What is the issue?
Tobacco smoking during pregnancy increases the risk of the mother having complications during pregnancy and the baby being born low birthweight. Nicotine and other contents of cigarettes can have harmful effects on the baby’s growth and development.
Why is this important?
The number of women smoking in pregnancy is decreasing in high-income countries, where it is associated with poverty, but is increasing in low- to middle-income countries. Non-pharmacological interventions that address mental, emotional or social factors are known as psychosocial interventions. We set out to identify the evidence on the effectiveness of the various psychosocial interventions to support pregnant women to stop smoking.
What evidence did we find?
The review includes 102 randomised controlled trials with 120 intervention arms (studies) and data from 88 randomised controlled trials (involving over 28,000 women). The main intervention strategies were categorised as counselling (n = 54), health education (n = 12), feedback (n = 6), incentives (n = 13), social support (n = 7) and exercise (n = 1).
Our review provided moderate- to-high quality evidence that psychosocial interventions increased the proportion of women who had stopped smoking in late pregnancy (by 35%) and mean infant birthweight (by 56 g), and reduced the number of babies born with low birthweight (by 17%) and admitted to neonatal intensive care immediately after birth (by 22%). The psychosocial interventions did not appear to have any adverse effects. For some findings there were unexplained differences between studies and some studies were small, reducing our confidence in their results. Nearly all studies were conducted in high-income countries.
Counselling interventions had a clear effect on stopping smoking compared with providing usual care (from 30 studies), and a smaller effect when compared with less intensive interventions (18 studies). No clear effect was seen with counselling provided as one component of a broader intervention to improve maternal health or comparing one type of counselling with another. Interventions that provided feedback had a clear effect when compared with usual care and when combined with other strategies such as counselling (two studies), but not when compared with less intensive interventions (three studies). Interventions based on financial incentives had a clear effect when compared with an alternative like a non-contingent incentive intervention (four studies).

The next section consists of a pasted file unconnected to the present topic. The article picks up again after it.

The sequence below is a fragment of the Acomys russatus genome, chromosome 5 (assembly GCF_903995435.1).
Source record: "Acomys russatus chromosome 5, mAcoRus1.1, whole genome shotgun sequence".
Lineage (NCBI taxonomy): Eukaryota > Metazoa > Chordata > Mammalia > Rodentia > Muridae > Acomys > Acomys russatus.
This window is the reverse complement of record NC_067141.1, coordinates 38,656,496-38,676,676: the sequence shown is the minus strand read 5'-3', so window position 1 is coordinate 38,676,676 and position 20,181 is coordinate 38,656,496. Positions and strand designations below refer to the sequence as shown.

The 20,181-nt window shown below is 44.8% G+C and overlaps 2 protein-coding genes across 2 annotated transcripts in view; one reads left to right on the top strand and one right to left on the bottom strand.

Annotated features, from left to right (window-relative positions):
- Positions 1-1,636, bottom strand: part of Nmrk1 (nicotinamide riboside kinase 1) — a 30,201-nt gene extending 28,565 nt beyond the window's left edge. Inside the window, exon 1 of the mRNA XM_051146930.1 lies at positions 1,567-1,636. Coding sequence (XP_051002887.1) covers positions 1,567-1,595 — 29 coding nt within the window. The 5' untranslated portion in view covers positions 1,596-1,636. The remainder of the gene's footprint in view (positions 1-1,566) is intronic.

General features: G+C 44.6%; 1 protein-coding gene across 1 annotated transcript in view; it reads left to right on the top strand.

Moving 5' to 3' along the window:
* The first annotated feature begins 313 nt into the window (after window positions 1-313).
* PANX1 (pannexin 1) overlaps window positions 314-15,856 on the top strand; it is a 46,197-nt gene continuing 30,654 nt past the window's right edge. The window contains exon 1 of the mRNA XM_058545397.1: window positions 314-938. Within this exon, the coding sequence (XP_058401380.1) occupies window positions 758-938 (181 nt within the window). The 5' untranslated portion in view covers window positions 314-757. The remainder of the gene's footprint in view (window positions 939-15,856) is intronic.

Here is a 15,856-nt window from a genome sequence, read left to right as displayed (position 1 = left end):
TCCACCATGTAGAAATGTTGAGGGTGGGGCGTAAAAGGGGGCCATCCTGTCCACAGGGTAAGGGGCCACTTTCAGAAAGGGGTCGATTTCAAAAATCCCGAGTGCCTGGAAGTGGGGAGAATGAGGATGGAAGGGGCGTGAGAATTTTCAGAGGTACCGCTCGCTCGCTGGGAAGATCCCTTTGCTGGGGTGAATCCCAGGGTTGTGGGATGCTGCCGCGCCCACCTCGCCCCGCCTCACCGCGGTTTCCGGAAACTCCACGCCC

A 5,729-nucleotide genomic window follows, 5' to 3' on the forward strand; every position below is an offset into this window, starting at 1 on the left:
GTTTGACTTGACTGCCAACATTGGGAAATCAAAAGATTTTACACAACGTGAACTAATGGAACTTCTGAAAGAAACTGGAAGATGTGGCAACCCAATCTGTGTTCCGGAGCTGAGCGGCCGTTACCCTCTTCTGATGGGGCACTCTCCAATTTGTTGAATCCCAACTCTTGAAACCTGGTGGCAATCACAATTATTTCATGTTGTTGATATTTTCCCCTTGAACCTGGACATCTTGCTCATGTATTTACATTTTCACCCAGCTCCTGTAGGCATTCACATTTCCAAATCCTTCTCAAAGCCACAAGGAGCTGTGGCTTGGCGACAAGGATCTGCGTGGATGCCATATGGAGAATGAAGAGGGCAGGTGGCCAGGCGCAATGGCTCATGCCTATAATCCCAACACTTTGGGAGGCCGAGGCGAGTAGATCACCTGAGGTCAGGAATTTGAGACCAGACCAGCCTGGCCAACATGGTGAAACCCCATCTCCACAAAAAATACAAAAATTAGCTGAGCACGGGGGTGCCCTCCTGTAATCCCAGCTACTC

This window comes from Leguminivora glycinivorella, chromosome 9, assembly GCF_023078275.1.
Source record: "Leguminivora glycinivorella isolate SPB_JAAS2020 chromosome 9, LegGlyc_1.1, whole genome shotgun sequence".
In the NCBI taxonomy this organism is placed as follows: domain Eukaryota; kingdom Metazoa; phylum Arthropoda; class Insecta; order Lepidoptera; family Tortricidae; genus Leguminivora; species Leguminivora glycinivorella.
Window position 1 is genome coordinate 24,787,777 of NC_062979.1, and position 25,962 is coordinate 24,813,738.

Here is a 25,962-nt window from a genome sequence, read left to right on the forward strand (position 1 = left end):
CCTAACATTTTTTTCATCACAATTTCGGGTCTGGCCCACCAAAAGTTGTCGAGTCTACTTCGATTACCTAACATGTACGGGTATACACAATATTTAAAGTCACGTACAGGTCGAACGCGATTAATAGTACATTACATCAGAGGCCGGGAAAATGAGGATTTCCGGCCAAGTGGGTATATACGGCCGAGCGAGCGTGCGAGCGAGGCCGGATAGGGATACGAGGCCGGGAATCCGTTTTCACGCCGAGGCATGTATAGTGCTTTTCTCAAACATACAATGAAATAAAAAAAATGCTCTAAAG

Health education was not clearly effective when compared with usual care (five studies), or when it was one component of a broader maternal health intervention. Social support interventions were not clearly effective when provided by peers (six studies) or in a single trial of support provided by partners; or when social support for smoking cessation was provided as part of a broader intervention to improve maternal health. In single studies, exercise and dissemination of counselling did not have a clear effect compared to usual care.
The pooled effects were similar for interventions provided to women who were poor. A clear effect was also seen with interventions among women from ethnic minority groups, but not among indigenous women (four studies). Pooled results suggest that interventions in pregnancy can also reduce smoking cessation after birth. The effects on preterm births (19 studies) and stillbirths (eight studies) were unclear.
What does this mean?
Counselling, feedback and financial incentives appear to reduce the number of women smoking in late pregnancy, however the interventions and the context of the interventions need to be carefully considered. The effect of health education and social support is less clear. Most of the studies were carried out in high-income countries making it difficult to assess if the findings are applicable to other contexts. The intensity of support women received in both the intervention and comparison groups has increased over time. Many of the studies did not provide information on the number of individual women who were eligible for inclusion or were approached to take part in studies, which would have provided useful information about the general acceptability of the interventions and selection bias in the studies. The timing of the final assessment of smoking status during pregnancy also varied considerably among the studies. New trials have been published during review preparation will be included in the next update.
Psychosocial interventions to support women to stop smoking in pregnancy can increase the proportion of women who stop smoking in late pregnancy and the proportion of infants born low birthweight. Counselling, feedback and incentives appear to be effective, however the characteristics and context of the interventions should be carefully considered. The effect of health education and social support is less clear. New trials have been published during the preparation of this review and will be included in the next update.
Tobacco smoking remains one of the few preventable factors associated with complications in pregnancy, and has serious long-term implications for women and babies. Smoking in pregnancy is decreasing in high-income countries, but is strongly associated with poverty and is increasing in low- to middle-income countries.
To assess the effects of smoking cessation interventions during pregnancy on smoking behaviour and perinatal health outcomes.
In this sixth update, we searched the Cochrane Pregnancy and Childbirth Group's Trials Register (13 November 2015), checked reference lists of retrieved studies and contacted trial authors.